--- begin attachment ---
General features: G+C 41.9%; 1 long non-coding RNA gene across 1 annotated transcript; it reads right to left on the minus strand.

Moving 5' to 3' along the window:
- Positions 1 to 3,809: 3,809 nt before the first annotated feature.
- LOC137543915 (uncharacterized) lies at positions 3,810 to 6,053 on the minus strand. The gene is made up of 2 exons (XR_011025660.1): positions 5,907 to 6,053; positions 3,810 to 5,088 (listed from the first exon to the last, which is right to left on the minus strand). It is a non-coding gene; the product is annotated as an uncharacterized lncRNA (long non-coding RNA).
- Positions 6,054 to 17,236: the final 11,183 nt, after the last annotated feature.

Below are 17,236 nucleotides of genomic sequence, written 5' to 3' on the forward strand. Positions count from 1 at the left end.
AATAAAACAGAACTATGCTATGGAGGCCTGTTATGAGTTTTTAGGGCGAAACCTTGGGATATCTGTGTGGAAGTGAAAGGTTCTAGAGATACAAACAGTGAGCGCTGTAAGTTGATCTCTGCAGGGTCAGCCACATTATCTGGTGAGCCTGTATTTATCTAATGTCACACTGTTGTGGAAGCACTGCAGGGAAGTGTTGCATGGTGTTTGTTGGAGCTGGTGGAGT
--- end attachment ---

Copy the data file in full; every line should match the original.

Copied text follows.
General features: G+C 41.9%; 1 long non-coding RNA gene across 1 annotated transcript; it reads right to left on the minus strand.

Moving 5' to 3' along the window:
- Positions 1 to 3,809: 3,809 nt before the first annotated feature.
- LOC137543915 (uncharacterized) lies at positions 3,810 to 6,053 on the minus strand. The gene is made up of 2 exons (XR_011025660.1): positions 5,907 to 6,053; positions 3,810 to 5,088 (listed from the first exon to the last, which is right to left on the minus strand). It is a non-coding gene; the product is annotated as an uncharacterized lncRNA (long non-coding RNA).
- Positions 6,054 to 17,236: the final 11,183 nt, after the last annotated feature.

Below are 17,236 nucleotides of genomic sequence, written 5' to 3' on the forward strand. Positions count from 1 at the left end.
AATAAAACAGAACTATGCTATGGAGGCCTGTTATGAGTTTTTAGGGCGAAACCTTGGGATATCTGTGTGGAAGTGAAAGGTTCTAGAGATACAAACAGTGAGCGCTGTAAGTTGATCTCTGCAGGGTCAGCCACATTATCTGGTGAGCCTGTATTTATCTAATGTCACACTGTTGTGGAAGCACTGCAGGGAAGTGTTGCATGGTGTTTGTTGGAGCTGGTGGAGT